"It's weird -- like I have a defibrillator and a pacemaker, so I've been shocked a couple of times," Jabir said. "And I'm very, very, very fortunate because I've not been shocked as often as other people. I think about, like I'll be driving too fast down a highway and I'm thinking, 'I could get shocked like right now.' So that's always in my head. And because of that, I think, I try to really enjoy right now. And I have to practice, to tell you the truth.

"When I was in the hospital, I was making a lot of promises, praying a lot and saying, 'Hey, you get me out of this and I'll change.' And then you get back to -- not the grind, but you get back to working too much and pushing and trying to be what you want to be, and sometimes I forget those promises. You get caught up in what you're doing. But I'm really grateful that I do what I do, and I think we have a chance to be special."

Jabir hasn't been to the NCAA tournament since 1995, but with Ross and leading scorer and sophomore forward Justine Raterman leading the way for a team that plays as many as 12 people in its rotation during the normal run of play, that should change. Players talked about the intensity that translates into practice this season, just as their coach noted that for the first time, anything less than an NCAA tournament would feel like a disappointment. But that drive is all-consuming only within the gym walls.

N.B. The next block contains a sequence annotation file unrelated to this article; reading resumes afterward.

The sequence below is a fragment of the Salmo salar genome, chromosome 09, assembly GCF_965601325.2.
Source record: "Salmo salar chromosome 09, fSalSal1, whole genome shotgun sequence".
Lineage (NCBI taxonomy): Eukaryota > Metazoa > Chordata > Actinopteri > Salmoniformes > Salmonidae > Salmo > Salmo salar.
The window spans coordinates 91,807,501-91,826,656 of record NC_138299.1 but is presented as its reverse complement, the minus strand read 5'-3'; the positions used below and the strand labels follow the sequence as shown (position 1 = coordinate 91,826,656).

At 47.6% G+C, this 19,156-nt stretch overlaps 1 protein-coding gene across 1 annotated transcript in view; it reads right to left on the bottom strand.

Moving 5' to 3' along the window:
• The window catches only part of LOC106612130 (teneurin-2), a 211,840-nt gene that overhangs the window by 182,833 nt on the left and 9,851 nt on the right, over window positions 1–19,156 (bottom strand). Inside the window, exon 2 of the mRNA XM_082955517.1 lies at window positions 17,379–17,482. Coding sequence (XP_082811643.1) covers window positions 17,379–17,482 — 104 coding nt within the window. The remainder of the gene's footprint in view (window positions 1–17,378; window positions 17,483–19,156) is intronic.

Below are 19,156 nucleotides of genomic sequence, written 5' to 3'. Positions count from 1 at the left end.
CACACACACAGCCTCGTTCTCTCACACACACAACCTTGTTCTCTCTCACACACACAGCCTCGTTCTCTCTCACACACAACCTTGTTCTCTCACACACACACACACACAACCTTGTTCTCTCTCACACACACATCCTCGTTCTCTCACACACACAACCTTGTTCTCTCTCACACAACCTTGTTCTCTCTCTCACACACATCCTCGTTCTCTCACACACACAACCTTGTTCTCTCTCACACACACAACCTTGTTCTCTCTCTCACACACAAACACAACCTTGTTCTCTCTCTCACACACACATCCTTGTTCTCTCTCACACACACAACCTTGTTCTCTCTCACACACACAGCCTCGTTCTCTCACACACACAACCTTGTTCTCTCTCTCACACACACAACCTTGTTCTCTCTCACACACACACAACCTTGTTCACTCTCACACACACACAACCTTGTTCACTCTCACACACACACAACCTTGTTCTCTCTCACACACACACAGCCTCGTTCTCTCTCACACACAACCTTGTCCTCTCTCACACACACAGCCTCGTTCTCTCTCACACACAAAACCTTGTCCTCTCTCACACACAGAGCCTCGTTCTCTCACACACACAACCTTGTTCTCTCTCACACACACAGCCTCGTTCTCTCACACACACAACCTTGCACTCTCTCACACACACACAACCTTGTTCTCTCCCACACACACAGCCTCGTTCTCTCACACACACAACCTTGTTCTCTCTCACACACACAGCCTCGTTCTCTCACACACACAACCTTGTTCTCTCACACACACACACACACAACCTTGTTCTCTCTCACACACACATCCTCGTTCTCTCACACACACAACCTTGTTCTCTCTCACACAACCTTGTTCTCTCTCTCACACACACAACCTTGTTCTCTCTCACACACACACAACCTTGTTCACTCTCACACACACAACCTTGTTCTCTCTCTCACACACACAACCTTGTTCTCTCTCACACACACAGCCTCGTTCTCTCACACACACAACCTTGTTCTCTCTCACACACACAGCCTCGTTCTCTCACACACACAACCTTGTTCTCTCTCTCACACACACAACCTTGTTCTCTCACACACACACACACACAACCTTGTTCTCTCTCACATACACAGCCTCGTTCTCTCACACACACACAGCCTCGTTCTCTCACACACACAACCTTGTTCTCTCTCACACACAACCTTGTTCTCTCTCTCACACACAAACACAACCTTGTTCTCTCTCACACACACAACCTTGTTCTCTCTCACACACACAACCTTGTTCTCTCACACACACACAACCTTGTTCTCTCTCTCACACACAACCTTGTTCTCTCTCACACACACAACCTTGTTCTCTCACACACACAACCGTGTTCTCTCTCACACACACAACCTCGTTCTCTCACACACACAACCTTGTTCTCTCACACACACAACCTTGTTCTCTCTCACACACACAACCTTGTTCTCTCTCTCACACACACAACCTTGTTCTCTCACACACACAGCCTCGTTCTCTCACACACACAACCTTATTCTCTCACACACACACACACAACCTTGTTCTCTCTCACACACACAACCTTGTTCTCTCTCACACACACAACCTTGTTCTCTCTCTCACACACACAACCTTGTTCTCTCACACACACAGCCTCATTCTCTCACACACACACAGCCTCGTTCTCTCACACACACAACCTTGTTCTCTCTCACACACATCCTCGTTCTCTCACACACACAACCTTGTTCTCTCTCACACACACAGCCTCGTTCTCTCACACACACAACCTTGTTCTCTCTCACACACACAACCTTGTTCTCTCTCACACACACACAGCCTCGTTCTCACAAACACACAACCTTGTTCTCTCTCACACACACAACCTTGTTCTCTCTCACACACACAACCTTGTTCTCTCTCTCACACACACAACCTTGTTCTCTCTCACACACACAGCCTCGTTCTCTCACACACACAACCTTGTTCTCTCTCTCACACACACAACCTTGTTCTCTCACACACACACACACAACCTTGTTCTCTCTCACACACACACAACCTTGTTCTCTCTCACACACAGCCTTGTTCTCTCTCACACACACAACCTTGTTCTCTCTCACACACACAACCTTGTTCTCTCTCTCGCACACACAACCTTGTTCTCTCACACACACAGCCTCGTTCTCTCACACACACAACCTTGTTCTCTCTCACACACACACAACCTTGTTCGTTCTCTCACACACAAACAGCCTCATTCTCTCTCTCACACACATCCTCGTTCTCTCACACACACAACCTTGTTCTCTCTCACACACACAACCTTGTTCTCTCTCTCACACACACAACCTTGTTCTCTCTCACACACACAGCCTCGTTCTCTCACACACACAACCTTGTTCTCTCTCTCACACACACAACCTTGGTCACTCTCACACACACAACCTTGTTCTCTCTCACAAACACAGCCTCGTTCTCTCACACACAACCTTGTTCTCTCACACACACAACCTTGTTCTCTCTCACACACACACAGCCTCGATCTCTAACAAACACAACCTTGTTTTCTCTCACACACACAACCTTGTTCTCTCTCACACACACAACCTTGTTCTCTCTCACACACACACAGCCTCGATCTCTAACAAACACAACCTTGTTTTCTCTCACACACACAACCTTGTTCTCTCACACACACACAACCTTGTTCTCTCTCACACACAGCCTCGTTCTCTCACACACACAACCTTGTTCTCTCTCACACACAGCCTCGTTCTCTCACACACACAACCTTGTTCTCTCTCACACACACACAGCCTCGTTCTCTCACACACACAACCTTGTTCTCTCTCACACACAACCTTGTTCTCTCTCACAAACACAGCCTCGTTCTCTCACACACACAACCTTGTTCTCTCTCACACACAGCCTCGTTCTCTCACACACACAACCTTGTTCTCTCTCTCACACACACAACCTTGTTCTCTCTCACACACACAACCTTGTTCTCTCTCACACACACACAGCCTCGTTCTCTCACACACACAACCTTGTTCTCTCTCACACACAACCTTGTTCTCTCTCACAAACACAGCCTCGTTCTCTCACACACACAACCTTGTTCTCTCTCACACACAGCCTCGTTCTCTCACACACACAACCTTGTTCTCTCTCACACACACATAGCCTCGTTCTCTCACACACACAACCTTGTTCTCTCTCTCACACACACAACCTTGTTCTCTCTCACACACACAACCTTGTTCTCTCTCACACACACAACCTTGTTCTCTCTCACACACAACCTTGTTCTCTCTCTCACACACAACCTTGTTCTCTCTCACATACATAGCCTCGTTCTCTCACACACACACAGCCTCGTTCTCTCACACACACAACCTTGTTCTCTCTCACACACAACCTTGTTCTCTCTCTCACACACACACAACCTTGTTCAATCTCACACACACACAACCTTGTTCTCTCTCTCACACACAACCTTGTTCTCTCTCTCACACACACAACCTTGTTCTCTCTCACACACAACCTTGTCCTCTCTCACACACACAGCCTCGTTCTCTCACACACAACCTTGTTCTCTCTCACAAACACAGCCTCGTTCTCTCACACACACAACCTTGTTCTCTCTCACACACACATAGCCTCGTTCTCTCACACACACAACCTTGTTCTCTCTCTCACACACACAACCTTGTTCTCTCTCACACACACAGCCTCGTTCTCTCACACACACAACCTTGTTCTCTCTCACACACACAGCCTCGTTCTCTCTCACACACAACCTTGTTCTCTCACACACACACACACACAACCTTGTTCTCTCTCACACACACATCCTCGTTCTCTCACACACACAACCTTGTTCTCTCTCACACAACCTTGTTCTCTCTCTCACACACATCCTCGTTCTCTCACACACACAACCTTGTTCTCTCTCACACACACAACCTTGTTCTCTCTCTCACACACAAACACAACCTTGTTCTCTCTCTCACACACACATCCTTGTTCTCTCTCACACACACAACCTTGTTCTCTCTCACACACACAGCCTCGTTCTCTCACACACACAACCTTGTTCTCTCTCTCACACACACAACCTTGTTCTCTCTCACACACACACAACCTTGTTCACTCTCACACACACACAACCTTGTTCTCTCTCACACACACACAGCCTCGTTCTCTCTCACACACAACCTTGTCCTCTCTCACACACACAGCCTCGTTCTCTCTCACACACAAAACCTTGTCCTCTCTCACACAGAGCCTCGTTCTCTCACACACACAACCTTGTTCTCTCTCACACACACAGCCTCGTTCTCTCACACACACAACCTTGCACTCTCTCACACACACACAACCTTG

"It's harder for me to be the hard-ass during practice," Jabir said. "Because I love my team -- I love being around them. I love laughing. We have a good time, and I really enjoy every minute with them. I've got a lot of keepers. It's harder for me to be the hard-ass … but I think they demand it and for us to be what we can be, I have to be. But I love the time I spend with the kids off the court. I think it's probably more the reason I coach. I just love being around them. I love seeing them grow up. I love helping them when I can. They're a lot of fun."

You live a little and you die a little. And you're thankful to have the chance.

Graham Hays is a regular contributor to ESPN.com. E-mail him at Graham.Hays@s.com.

Graham Hays covers college sports for espnW, including softball and soccer. Hays began with ESPN in 1999.